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WarHorse Gaming casino project breaks ground at Horsemen's Park in Omaha

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WarHorse Gaming’s long-planned casino, racing and entertainment complex broke ground in Omaha Wednesday, marking a milestone for a development that had to wait for the legislative and regulatory process to play out.

To be built on the site of Horsemen’s Park near 63rd and Q Streets, the project includes renovating the existing Horsemen’s Park complex and adding nearly 67,000 square feet in new construction and expansion.

WarHorse Gaming plans to have the renovated building ready for guests next spring. As the building is being renovated, simulcasting will be moved to a temporary facility that already is in place on the track’s infield.

No date has yet been set for the closing of the existing facility, but it is expected to occur later this fall.

WarHorse Gaming groundbreaking

Lance Morgan, second from right, CEO of Ho-Chunk Inc., acknowledges members of the crowd gathered for the groundbreaking of Omaha's WarHorse casino. From left are Omaha City Council Vice President Vinny Palermo, Winnebago Tribal Council member Ken Mallory, Nebraska Horsemen board member Blaine Adams, Morgan, and Nebraska Horsemen’s Benevolent and Protective Association President Garald "Wally" Wollesen.

Lance Morgan, CEO of Ho-Chunk Inc. — the parent company of WarHorse Gaming and the economic development arm of the Winnebago Tribe of Nebraska — said the renovated building will be integrated into the new construction. The entire complex is expected to open in early 2024.

Officials behind the WarHorse project originally had hoped to break ground on the facility last summer and wrap up construction this September. At the time, the cost was projected to be $220 million. Inflation over the last year has pushed those estimates up into the $250 million range.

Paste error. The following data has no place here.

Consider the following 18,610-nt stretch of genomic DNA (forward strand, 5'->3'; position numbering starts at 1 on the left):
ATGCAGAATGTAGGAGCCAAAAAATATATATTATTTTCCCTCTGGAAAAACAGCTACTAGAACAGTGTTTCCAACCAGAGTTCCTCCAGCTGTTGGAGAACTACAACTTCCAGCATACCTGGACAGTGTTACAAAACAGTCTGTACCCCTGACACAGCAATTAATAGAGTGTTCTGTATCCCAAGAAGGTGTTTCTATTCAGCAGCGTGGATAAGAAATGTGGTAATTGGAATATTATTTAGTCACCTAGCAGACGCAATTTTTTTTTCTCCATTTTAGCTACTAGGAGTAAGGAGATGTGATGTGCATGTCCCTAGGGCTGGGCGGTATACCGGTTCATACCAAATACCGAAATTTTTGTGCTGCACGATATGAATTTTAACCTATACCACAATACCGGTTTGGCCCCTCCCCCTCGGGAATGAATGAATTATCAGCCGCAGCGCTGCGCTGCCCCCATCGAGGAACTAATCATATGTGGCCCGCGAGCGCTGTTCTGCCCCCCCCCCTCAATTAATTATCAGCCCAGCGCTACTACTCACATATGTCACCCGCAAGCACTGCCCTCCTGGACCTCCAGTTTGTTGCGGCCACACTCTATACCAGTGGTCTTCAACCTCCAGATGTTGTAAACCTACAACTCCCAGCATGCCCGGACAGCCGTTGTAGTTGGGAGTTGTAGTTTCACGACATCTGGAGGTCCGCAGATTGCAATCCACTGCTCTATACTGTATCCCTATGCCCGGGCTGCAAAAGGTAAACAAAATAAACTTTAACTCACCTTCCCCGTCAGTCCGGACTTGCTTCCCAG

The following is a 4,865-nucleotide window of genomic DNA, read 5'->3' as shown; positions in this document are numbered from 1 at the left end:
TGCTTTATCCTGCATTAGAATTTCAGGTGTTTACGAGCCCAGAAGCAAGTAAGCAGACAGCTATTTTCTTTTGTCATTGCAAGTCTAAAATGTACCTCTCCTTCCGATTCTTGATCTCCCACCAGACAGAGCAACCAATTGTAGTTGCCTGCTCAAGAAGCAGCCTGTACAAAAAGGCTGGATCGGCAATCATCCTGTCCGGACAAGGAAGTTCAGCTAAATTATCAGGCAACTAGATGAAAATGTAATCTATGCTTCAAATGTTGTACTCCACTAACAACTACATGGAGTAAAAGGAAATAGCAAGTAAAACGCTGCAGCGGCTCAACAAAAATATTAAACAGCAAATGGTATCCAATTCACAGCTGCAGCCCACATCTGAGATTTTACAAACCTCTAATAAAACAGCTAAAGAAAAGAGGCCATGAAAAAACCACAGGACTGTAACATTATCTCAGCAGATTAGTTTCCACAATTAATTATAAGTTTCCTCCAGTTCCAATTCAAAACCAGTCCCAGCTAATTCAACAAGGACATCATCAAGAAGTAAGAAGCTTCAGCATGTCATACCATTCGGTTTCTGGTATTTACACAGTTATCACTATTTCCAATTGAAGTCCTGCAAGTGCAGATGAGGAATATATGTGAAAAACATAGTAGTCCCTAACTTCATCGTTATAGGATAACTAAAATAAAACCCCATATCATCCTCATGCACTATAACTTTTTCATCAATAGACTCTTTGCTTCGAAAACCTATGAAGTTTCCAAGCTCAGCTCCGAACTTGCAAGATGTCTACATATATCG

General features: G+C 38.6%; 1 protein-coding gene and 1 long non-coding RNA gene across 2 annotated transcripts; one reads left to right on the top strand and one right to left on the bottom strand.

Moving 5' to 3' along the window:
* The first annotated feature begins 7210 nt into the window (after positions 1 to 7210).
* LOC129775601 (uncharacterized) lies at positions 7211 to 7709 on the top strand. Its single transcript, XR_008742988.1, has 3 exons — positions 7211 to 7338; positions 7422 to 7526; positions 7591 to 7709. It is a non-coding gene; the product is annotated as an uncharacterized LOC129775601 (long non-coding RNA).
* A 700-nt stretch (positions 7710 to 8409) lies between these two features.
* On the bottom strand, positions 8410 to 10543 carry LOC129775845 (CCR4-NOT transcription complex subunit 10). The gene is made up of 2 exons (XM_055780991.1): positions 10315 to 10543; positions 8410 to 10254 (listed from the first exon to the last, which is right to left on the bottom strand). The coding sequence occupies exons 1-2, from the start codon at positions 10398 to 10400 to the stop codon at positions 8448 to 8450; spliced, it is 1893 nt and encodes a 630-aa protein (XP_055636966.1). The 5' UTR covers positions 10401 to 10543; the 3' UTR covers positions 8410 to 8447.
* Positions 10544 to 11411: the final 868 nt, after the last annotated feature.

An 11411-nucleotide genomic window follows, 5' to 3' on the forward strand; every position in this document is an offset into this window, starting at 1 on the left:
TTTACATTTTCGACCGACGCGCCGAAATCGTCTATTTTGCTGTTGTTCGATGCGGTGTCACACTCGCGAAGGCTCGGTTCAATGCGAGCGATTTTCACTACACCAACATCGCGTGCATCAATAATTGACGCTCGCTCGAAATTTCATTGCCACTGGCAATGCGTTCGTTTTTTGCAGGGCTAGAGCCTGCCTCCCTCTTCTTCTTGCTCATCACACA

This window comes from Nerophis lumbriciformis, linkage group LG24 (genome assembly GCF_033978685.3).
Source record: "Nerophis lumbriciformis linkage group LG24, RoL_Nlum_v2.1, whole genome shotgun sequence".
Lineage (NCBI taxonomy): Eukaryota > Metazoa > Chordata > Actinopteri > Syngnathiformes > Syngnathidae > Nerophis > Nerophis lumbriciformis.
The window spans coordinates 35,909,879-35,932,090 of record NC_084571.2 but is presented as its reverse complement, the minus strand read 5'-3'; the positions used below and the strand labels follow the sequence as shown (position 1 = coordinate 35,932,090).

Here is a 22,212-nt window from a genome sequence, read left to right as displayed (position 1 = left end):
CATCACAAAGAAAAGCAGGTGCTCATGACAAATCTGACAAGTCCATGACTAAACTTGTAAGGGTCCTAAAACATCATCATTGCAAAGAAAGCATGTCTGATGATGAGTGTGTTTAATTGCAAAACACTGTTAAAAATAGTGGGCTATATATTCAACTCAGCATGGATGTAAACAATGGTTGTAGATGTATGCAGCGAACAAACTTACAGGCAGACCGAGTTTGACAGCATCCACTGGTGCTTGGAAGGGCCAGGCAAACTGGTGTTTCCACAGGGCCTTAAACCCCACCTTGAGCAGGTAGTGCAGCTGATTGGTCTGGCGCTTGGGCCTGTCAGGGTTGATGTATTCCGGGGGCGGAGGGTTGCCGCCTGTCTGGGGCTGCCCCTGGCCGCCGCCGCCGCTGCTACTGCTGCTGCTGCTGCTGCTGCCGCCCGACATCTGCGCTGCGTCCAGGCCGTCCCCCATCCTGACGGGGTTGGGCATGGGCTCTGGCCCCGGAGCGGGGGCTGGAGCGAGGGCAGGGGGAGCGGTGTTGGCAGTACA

Despite the projected cost increases, Morgan said officials aren’t planning to ask for more than the $17.5 million in tax-increment financing the Omaha City Council awarded the project last summer.

Cognizant of the controversy that often surrounds TIF requests, Morgan said the company limited its request to infrastructure improvements. More than $6 million of the $17.5 million TIF money will be dedicated to off-site public improvements, including storm-water drainage, utility work and upgrades to Q Street.

“Anyone who’s been down here realizes the road isn’t really ready for prime time. We’re about to have 1 million guests per year, and you’ve got a two-lane road,” he said. “I think it’s incumbent upon us and the city working together in order to get something that can handle the traffic.”

For horse racing enthusiasts, the groundbreaking marked what Garald “Wally” Wollesen, president of the Nebraska Horsemen’s Benevolent and Protective Association, considers a historic day.

In an interview, Wollesen said the complex should significantly help restore the state’s horse racing scene, which suffered a significant blow with the former Ak-Sar-Ben racetrack’s closure in the 1990s.

“Nebraska has got such a base that has been racing forever. We’ll build it back up,” he said.

Since Nebraska voters passed a trio of ballot measures in November 2020 that allowed for the expansion of casino gambling operations at licensed racetracks, Morgan said the company has been “sprinting” to get everything in place.

But the company had to abide by the legislative and regulatory process that played out over the course of many months. Among the mountain of work that needed to be done was the Nebraska Racing and Gaming Commission’s approval last December of 67 pages of rules and regulations for casino gambling. Gov. Pete Ricketts approved the regulations in May.

Now that the regulations are in place, the parties involved expressed relief and gratitude.

“I’m just glad to be here,” Morgan said.

Dennis Lee, chairman of the Racing and Gaming Commission, said he envisions the WarHorse complexes in Omaha and Lincoln helping bolster Nebraska with offerings beyond gambling that include dining, events and concerts.

“It’s going to be a real boost to the economy in many different ways,” he said.

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